Claes also had a response to the suggestion that urban parks in areas away from streets could be used to plant orchard trees for the public to harvest fruit from.
"We tried it in Potsdam's historical Alexandrowka orchards, which have hundreds of heirloom apple and pear trees," he said. "We invited the public to harvest from them - it didn't go well. People would climb trees to get up to the topmost apples, and break branches." So the experiment was ended.
Potsdam still has common-property orchards, he noted, in suburbs like Marquart. "We're keeping those orchards and maintaining them, replanting new fruit trees as needed."
The city also has a program with local residents willing to be volunteer gardeners, or "urban farmers," on municipal green spaces directly in front of their houses or apartments.
One good reason to keep heirloom varieties alive is their resistance to disease.
Various fungal, viral and bacterial infections attack apple trees, causing damage ranging from disfiguring the fruits with scaly, rough patches of skin, to stunting tree growth or resulting in trees growing smaller apples.
Heirloom apple species have been used to improve disease resistance in commercial apple production, Bouillon said. "Some years ago, botanists found a single gene that conferred resistance to one of the most important fungal infections in a variety of apple, and so they cross-bred it into various commercial varieties."
That worked well for a few years - until the fungus mutated to overcome the defense conferred by that single gene. Then scales starting appearing on the apples again.
But some ancient varieties have been fungus-free for hundreds of years, the pomologist said - most likely because their resistance was based on multiple genes, and not just one.
Another benefit of apple preservation is that some ancient varieties have unique aromas and flavors. By crossing aromatic heirloom apples with newer commercial varieties, pomologists can develop interesting new variations.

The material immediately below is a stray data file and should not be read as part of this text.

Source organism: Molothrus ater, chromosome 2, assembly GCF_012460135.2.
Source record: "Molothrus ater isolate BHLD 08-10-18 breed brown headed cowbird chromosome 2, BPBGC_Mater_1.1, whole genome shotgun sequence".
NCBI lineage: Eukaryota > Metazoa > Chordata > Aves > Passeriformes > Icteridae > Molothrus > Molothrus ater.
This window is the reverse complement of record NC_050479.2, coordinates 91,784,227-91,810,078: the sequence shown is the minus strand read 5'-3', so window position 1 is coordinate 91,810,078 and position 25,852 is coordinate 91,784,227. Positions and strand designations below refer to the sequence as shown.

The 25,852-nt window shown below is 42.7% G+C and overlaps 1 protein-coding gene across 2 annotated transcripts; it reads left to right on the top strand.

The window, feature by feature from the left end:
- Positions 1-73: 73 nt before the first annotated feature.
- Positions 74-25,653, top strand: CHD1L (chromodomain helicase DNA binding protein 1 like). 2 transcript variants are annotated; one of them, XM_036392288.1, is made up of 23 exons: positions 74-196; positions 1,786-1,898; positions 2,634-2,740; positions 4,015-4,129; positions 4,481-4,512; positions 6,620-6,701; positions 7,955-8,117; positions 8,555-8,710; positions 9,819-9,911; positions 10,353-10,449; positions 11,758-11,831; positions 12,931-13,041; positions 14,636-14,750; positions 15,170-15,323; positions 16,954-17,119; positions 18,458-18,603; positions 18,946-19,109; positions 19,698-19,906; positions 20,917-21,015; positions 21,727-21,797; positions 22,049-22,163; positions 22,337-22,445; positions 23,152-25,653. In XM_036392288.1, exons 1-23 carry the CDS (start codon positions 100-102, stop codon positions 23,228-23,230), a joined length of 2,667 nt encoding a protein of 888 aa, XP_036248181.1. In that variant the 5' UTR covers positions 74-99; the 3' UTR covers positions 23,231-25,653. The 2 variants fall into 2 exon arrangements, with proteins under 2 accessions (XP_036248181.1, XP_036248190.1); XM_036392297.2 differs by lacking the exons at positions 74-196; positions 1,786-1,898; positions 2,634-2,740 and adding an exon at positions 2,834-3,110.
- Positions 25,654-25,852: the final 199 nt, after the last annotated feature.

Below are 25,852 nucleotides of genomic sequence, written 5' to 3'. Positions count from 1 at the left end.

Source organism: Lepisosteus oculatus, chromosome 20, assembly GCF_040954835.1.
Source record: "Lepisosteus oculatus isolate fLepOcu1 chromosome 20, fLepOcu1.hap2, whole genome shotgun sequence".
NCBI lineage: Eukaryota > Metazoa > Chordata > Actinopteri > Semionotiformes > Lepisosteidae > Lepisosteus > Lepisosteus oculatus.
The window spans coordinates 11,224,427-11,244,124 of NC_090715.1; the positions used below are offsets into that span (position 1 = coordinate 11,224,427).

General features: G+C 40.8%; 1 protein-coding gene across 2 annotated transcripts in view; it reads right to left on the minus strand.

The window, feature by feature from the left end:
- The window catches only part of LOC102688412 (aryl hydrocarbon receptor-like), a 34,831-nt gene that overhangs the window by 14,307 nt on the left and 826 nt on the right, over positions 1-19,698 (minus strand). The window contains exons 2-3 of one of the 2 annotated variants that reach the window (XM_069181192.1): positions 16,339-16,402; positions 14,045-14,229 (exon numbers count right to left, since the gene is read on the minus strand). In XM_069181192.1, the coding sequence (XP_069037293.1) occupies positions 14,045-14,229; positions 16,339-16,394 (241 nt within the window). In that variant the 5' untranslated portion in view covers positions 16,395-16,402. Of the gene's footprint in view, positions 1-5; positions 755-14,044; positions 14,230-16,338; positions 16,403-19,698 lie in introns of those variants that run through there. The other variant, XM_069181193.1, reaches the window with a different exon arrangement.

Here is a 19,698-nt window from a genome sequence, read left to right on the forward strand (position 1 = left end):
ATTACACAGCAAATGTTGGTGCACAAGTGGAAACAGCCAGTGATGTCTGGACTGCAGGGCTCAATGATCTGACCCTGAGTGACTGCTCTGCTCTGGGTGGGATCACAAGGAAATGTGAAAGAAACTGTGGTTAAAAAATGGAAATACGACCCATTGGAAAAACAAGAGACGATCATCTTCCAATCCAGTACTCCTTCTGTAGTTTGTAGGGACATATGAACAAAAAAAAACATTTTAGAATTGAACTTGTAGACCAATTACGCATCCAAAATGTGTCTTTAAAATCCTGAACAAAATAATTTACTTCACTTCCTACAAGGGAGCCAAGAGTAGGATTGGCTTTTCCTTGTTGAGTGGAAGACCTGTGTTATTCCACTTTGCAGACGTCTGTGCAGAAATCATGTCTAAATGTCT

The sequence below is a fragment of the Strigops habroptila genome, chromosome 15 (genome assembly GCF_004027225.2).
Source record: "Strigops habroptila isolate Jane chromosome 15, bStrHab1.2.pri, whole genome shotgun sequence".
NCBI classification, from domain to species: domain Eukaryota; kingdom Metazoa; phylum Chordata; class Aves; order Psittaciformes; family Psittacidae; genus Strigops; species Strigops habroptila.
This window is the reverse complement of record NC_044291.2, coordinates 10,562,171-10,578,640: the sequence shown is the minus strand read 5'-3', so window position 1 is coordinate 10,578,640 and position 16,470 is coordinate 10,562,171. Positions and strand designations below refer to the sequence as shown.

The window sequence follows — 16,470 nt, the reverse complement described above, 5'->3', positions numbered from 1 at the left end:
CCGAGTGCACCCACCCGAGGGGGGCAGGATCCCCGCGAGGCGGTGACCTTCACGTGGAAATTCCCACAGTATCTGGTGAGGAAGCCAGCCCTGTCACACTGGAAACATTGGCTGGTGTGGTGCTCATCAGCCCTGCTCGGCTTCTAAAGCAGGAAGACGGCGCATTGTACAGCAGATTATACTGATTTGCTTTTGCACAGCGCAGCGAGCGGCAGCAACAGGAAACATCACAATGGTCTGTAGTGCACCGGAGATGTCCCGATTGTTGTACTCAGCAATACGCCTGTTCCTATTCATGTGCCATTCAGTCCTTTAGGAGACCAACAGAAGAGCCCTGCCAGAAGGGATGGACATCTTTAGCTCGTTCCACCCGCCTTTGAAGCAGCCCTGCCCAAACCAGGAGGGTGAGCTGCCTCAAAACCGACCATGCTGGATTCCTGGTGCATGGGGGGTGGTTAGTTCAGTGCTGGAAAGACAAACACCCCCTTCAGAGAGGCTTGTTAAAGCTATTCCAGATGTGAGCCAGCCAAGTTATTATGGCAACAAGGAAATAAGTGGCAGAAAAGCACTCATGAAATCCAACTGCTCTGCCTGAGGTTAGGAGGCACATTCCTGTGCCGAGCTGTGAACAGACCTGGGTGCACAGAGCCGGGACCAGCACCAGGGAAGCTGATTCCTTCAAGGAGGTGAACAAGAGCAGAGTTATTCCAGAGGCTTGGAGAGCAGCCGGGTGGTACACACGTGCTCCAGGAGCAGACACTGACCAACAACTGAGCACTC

Hobby gardeners can enjoy the unique flavors of heirloom apples by planting them in their gardens. Ulrich Kubina, head of the German Association of Pomologists, said hobbyists can buy ancient varieties from specialist nurseries, and the association has organized a network of planters committed to making cuttings available to each other.
Romans and roses
Botanically, apples are members of the rose family, along with plums, apricots, peaches, cherries, quinces, pears, and of course a great variety of wild and cultivated roses.
Apples were probably introduced to Germany during Roman Empire times. Modern cultivars are all derived from a wild species called Malus sieversii that grows in Central Asia and the Caucasus.
Apples have been cultivated for thousands of years in Persia, Greece, Armenia and other countries in the region - even in ancient Babylon. It's among the world's most popular fruit.
So the next time you bite into an apple, perhaps consider that its complex lineage dates back to long before Roman times.
And know that the more heirloom varieties orchardists maintain, the greater the genetic library they'll have from which to generate new seeds, new varieties, new tastes - and new resilience for this long-cherished fruit.